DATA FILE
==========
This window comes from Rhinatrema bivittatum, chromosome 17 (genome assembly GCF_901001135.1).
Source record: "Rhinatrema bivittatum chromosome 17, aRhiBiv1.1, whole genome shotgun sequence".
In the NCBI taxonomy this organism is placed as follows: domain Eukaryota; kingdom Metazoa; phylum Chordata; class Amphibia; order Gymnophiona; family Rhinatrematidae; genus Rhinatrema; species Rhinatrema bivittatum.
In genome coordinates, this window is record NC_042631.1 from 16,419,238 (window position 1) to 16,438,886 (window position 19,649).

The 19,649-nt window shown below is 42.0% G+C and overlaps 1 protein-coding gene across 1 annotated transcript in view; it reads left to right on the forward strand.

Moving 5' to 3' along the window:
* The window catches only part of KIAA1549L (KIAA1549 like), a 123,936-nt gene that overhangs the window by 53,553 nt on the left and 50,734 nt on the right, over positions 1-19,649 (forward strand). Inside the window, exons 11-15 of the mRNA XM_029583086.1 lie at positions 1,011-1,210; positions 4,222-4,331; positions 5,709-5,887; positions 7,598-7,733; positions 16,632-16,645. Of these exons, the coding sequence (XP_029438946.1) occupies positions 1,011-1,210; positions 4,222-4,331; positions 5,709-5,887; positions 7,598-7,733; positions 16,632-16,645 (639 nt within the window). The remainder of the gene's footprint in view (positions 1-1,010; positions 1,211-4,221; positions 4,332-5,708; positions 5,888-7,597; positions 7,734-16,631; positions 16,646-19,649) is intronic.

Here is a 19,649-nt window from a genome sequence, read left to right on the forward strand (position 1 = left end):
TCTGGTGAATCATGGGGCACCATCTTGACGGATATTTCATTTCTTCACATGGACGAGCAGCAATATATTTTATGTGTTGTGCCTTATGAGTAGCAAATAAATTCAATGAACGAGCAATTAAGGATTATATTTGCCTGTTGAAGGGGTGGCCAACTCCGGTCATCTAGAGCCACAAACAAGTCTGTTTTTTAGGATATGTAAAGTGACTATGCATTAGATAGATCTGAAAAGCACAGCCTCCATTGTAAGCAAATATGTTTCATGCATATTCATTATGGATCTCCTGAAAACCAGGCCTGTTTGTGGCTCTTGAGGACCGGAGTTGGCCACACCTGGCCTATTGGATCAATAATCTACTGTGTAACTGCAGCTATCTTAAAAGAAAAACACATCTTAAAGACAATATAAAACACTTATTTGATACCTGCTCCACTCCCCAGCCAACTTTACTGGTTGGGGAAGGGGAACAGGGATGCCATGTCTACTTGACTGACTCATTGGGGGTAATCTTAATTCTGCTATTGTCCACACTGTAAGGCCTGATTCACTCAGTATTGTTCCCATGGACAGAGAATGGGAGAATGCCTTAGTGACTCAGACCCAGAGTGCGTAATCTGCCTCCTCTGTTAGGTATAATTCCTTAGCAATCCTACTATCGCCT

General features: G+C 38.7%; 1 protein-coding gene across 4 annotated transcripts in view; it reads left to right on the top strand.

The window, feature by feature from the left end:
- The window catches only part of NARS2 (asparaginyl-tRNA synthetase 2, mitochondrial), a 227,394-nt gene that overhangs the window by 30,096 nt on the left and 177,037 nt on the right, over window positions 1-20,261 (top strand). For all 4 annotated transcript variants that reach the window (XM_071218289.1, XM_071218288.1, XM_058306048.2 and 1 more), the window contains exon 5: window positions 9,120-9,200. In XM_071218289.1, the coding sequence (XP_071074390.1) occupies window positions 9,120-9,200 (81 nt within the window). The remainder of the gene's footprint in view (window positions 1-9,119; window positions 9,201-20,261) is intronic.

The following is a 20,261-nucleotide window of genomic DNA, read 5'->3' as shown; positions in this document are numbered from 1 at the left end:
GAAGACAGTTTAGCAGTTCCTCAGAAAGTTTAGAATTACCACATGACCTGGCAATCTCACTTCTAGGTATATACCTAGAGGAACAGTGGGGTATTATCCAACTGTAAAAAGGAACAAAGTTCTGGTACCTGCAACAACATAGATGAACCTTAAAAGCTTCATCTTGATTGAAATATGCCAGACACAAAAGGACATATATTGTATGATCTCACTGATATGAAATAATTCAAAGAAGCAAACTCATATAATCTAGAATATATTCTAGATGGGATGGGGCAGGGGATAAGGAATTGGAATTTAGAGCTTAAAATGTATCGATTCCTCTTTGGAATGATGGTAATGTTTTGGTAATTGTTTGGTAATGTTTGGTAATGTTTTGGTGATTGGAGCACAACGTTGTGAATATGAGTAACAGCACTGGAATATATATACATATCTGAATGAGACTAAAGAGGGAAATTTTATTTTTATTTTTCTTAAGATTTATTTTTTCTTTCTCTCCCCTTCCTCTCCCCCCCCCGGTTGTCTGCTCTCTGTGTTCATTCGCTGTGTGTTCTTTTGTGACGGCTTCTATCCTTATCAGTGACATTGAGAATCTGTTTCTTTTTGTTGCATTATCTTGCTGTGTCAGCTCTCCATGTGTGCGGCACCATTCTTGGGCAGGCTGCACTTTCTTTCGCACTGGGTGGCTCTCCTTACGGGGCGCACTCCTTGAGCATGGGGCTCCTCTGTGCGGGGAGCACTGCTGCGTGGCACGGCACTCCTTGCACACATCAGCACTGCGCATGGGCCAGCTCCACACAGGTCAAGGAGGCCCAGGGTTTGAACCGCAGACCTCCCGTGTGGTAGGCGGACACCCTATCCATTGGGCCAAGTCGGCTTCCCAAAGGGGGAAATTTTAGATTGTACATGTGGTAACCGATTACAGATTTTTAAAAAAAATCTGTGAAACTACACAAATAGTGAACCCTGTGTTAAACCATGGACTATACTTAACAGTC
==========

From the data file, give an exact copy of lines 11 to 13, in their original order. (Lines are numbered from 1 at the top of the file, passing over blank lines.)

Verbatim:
The window, feature by feature from the left end:
- The window catches only part of NARS2 (asparaginyl-tRNA synthetase 2, mitochondrial), a 227,394-nt gene that overhangs the window by 30,096 nt on the left and 177,037 nt on the right, over window positions 1-20,261 (top strand). For all 4 annotated transcript variants that reach the window (XM_071218289.1, XM_071218288.1, XM_058306048.2 and 1 more), the window contains exon 5: window positions 9,120-9,200. In XM_071218289.1, the coding sequence (XP_071074390.1) occupies window positions 9,120-9,200 (81 nt within the window). The remainder of the gene's footprint in view (window positions 1-9,119; window positions 9,201-20,261) is intronic.

The following is a 20,261-nucleotide window of genomic DNA, read 5'->3' as shown; positions in this document are numbered from 1 at the left end: